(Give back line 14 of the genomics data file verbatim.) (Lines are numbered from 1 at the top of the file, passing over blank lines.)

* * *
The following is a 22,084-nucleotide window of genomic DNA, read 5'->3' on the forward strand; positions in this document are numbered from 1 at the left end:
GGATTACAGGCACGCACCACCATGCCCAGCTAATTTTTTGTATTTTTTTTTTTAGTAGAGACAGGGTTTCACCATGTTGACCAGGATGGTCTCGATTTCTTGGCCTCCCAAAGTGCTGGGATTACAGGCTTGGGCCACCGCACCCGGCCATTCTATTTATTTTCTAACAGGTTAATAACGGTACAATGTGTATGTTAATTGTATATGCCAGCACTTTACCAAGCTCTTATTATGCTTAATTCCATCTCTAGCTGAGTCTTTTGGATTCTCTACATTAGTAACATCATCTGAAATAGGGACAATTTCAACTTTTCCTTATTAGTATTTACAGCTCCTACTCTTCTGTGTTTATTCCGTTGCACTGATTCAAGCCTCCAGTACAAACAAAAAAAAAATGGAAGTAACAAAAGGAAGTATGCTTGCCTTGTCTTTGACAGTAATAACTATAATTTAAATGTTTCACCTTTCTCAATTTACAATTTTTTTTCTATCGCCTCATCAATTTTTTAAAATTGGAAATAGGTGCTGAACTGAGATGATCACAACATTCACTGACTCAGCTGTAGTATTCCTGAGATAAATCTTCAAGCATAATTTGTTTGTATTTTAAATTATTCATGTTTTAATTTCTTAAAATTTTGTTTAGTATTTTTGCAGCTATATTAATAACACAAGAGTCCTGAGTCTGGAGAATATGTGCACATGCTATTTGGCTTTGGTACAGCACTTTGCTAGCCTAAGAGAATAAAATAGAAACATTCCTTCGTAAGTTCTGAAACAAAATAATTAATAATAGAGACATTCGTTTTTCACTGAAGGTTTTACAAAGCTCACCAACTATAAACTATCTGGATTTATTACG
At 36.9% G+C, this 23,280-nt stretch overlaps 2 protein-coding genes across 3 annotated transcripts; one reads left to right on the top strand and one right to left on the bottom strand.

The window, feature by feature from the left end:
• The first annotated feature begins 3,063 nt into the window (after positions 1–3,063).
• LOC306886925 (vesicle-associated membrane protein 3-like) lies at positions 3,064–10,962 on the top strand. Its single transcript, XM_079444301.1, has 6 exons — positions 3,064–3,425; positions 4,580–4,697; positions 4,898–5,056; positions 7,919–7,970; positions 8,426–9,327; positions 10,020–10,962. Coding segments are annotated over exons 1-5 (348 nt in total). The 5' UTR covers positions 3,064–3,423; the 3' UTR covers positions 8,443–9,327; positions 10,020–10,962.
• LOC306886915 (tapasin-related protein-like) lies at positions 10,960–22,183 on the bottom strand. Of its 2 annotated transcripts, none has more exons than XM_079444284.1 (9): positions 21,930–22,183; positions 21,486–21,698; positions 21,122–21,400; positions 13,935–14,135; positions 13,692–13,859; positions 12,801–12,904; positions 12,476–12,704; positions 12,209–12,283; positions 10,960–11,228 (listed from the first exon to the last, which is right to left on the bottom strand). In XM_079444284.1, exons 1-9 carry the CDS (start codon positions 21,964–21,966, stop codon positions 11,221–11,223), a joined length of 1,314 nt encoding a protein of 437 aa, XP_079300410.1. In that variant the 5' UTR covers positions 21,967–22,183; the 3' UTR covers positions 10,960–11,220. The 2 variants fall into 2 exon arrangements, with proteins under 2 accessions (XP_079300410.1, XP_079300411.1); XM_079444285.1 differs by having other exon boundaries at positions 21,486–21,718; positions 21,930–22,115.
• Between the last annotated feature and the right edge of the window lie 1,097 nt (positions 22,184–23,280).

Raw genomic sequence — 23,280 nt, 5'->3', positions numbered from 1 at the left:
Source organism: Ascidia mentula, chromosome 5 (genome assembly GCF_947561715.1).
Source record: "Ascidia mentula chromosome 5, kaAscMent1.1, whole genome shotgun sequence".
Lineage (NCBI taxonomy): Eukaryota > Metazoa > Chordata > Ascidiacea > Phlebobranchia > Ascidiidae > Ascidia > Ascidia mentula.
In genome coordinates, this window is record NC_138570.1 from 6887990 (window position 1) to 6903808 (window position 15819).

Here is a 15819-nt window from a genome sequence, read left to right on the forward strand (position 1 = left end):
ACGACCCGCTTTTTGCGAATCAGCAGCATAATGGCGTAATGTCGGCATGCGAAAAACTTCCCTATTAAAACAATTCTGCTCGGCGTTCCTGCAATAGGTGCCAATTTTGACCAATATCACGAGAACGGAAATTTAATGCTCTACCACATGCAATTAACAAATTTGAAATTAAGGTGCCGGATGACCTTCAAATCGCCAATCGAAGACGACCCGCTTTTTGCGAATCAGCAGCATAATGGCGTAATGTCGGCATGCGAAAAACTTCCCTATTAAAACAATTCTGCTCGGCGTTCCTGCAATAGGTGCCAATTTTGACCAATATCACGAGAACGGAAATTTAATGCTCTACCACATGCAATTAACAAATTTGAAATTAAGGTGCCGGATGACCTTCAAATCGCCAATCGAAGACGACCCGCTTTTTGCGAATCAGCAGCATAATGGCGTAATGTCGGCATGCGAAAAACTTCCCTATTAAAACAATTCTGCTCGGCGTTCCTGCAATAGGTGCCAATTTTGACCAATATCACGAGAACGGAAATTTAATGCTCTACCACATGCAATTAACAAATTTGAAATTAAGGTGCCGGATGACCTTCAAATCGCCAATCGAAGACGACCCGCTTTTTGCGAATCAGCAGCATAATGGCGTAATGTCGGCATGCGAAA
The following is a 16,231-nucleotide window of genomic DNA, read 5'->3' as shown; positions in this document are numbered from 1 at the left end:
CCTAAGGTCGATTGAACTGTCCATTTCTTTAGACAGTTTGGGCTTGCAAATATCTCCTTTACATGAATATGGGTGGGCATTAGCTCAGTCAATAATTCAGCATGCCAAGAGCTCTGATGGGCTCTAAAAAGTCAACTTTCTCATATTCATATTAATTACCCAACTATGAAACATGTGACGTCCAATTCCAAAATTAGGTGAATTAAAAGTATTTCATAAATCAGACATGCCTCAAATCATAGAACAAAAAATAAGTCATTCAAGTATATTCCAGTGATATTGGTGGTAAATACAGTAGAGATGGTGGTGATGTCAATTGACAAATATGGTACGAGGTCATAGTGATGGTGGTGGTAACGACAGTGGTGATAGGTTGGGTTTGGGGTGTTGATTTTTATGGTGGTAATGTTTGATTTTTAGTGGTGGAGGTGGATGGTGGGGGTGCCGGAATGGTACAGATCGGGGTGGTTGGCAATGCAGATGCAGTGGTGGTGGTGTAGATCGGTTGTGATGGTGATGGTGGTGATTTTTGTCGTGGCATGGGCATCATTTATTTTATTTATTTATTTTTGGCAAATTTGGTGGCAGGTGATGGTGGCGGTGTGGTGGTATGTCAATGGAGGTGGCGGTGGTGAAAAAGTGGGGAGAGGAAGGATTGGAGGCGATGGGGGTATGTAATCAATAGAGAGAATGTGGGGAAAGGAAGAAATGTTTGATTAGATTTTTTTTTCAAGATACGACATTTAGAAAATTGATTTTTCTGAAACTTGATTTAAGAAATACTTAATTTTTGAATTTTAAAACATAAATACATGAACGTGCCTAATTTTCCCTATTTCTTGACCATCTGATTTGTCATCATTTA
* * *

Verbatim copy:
Here is a 15819-nt window from a genome sequence, read left to right on the forward strand (position 1 = left end):